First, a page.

Let’s slow down and welcome spring with a homemade pasta dough with wild greens and einkorn flour. With a delicate spinach-like quality from nettle and mild garlic flavor from wild ramps, this pasta has a bright spring essence. And of course, an eye-catching ethereal mossy hue.
Spring: New Beginnings
While winter is about rest and reflection, spring is all about new beginnings. Let’s leave behind anything that no longer serves us and allow it to melt away just like the winter snow. Perhaps this is a negative thought pattern, a material item, a self-sabotaging behavior, or spending time with people who bring you down. Letting things go doesn’t mean rejecting them or pretending they never existed. Acknowledge them, but then let them melt away.
The snow that melts into the earth after winter is filled with nutrients that feeds the soil for all the new growth in spring. Similarly, the things that no longer serve us are ultimately those that spark our growth. When we acknowledge them, we can release them. And when we release them, we allow ourselves room to grow and invite more positivity into our lives.
It’s always magical to see new growth in spring. Everything is lush and green and smells of the earth and grass. While it’s easy to get wrapped up in what to plant in the garden, there’s magic popping up all around us. It’s a good reminder to be thankful for all of the goodness that’s already present in our lives. Spring gifts us nourishing plants all on her own without any manipulation from us mortal beings.
Wild greens are some of these gifts. Nettle, Lamb’s Quarters, Chickweed, Dandelion, and Ramps to name a few. And while I have nothing against buying organic greens, you might be surprised how much nourishment is in your own backyard! Better yet, these gifts cost nothing other than a bit of your time. Considering time in nature is so beneficial to our health, this is another gift in and of itself! Are you sick of my positivity yet? I can’t help myself.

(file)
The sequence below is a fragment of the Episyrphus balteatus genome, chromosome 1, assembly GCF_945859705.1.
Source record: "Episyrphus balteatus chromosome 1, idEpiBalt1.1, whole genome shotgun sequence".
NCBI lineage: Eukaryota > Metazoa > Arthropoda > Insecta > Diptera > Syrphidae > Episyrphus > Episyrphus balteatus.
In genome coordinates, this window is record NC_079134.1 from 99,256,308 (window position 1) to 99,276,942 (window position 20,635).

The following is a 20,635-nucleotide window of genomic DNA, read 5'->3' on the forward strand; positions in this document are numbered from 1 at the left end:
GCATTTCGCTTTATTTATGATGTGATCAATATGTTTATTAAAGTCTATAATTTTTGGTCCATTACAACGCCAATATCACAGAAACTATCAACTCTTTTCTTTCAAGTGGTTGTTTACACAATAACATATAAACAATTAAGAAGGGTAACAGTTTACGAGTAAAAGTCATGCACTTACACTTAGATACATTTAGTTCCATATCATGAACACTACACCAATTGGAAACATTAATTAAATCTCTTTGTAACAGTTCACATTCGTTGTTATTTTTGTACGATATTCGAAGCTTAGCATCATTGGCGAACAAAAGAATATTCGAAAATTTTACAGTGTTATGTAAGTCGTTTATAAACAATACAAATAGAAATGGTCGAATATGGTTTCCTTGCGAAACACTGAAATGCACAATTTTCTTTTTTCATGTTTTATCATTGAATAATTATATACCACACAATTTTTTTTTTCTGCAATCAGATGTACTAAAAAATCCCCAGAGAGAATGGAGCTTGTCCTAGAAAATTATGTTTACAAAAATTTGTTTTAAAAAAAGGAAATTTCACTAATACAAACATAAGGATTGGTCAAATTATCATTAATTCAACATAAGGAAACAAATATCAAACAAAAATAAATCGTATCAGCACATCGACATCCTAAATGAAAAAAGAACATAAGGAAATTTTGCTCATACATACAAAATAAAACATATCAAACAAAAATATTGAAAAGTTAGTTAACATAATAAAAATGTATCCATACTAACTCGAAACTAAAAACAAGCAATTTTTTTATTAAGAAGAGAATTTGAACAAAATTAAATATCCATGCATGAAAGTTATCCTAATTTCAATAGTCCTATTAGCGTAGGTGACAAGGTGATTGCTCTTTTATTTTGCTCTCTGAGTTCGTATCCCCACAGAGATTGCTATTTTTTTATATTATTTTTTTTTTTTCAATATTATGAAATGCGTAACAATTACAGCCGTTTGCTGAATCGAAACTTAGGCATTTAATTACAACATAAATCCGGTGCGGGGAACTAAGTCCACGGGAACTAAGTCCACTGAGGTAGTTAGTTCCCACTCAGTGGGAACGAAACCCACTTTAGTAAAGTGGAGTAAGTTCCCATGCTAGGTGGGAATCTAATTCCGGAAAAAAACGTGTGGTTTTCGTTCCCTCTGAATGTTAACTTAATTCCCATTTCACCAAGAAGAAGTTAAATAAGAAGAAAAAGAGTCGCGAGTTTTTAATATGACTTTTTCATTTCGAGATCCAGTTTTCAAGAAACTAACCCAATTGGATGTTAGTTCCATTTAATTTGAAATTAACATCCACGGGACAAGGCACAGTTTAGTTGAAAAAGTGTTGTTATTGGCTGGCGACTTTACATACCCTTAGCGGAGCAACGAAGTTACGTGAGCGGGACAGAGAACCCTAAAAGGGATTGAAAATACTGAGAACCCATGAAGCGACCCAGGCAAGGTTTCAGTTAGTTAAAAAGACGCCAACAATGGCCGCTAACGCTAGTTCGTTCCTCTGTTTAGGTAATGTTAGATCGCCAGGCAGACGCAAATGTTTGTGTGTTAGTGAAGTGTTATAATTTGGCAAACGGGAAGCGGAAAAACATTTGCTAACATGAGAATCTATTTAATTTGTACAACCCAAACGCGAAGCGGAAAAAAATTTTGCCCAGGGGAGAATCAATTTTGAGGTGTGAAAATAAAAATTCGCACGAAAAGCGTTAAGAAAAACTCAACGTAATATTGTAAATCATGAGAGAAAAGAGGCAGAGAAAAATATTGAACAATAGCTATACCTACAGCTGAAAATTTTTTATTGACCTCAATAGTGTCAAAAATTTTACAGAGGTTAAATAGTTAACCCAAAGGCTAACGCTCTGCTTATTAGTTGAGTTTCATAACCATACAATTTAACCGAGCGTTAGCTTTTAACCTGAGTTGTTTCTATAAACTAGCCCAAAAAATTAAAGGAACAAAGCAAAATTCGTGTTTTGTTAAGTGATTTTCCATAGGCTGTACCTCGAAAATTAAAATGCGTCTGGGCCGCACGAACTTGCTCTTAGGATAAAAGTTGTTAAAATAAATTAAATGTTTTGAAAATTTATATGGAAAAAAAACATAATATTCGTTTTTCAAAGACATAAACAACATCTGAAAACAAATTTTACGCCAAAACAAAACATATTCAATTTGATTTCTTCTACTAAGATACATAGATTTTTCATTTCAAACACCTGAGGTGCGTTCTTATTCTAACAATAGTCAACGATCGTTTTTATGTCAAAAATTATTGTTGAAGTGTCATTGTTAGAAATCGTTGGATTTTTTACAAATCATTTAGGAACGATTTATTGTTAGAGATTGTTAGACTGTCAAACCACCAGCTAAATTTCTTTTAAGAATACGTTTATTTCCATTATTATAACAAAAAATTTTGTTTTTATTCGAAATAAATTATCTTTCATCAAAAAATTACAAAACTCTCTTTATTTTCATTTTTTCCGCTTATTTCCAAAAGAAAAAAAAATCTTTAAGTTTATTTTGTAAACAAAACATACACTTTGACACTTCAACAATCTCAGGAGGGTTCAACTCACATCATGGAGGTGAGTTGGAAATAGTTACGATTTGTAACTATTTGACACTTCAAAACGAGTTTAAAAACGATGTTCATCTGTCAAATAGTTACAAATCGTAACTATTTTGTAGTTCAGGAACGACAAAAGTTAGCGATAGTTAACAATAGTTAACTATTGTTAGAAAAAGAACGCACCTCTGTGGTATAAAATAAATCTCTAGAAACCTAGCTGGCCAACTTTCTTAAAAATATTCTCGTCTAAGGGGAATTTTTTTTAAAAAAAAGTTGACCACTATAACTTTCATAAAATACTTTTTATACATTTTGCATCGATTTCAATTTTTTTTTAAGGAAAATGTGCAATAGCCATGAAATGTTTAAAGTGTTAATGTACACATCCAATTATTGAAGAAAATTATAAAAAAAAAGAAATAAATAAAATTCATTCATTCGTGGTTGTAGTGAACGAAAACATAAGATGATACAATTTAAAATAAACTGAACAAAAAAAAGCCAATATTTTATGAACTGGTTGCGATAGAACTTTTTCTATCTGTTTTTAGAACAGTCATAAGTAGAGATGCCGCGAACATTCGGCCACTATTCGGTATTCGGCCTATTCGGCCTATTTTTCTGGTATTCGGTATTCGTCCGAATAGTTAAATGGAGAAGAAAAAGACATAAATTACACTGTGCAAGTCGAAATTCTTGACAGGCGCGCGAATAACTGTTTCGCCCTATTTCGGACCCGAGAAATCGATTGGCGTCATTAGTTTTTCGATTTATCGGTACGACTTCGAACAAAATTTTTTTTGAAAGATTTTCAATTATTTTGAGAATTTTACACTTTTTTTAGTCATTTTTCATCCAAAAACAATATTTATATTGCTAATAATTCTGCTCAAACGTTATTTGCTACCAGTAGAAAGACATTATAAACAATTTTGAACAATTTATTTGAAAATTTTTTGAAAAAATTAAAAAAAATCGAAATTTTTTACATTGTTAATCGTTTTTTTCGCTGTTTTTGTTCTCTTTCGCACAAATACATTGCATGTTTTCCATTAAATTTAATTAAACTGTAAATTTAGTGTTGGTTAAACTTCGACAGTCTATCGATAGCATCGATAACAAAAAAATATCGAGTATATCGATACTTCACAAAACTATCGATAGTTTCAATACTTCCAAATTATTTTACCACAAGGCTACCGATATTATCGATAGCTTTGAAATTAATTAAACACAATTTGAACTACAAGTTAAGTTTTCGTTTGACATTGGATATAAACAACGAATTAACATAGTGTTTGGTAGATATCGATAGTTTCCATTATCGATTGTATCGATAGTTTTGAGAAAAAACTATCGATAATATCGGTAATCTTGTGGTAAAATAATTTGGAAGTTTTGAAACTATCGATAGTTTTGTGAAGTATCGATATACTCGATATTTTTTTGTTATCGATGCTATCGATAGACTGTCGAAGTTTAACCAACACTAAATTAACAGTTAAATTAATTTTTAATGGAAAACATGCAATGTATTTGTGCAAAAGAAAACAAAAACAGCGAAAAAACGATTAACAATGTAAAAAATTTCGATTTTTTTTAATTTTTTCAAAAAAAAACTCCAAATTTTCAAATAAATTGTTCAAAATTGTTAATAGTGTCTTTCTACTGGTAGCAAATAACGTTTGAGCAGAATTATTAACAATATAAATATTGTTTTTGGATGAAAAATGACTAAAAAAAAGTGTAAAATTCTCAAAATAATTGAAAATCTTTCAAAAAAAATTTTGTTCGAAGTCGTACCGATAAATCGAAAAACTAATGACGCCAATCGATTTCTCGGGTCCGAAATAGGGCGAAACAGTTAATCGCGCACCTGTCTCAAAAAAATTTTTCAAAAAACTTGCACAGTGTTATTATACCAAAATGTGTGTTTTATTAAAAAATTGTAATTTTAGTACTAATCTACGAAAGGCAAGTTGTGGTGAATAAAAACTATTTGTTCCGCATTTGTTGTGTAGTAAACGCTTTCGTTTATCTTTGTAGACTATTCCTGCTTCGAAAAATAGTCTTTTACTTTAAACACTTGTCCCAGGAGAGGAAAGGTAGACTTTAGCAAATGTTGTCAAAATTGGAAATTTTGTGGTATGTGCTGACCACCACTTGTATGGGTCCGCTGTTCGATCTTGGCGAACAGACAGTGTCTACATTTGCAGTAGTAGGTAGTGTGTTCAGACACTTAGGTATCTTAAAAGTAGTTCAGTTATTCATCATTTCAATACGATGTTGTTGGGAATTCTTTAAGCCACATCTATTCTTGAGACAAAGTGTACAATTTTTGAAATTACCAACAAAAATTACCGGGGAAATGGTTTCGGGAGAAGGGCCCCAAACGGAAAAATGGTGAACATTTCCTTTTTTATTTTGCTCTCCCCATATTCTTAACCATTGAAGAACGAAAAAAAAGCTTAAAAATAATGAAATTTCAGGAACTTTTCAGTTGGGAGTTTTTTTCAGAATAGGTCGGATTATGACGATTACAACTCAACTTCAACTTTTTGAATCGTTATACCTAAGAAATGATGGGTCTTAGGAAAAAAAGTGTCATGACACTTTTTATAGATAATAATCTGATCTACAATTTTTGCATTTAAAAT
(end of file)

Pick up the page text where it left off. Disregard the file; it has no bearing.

Homemade Pasta Dough with Wild Greens & Einkorn Four
Because spring gives way to summer all too quickly, I wanted to preserve these green gifts. And let’s be real, I love me some homemade pasta. Especially pasta made with einkorn flour. With a delicate spinach-like quality from nettle and mild garlic flavor from wild ramps, this pasta has a bright spring essence. And of course, an eye-catching ethereal mossy hue.
Making homemade pasta is like play-dough for adults. It’s definitely a slow-living kitchen craft. But if you can find the time, it’s a playful process. And let’s not forget about the nutrients we can pack into this pasta dough!
Einkorn Flour Pasta Dough
The best part of making your own pasta is the ability to choose your ingredients. I love using einkorn flour for pasta. Einkorn is the most ancient form of wheat available. Compared to modern wheat, einkorn is more nutritious and has less gluten, making it more easily digestible. It contains more protein, fewer carbs, and has better protection from mycotoxins. For more information, check out this post. For this recipe, I used a combination of Jovial All Purpose Einkorn Flour and Jovial Whole Wheat Einkorn Flour. I’ve served it right alongside pasta made with durum wheat , and no one could tell the difference. It has beautiful texture and is easy to work with.
Pastured Eggs for Homemade Pasta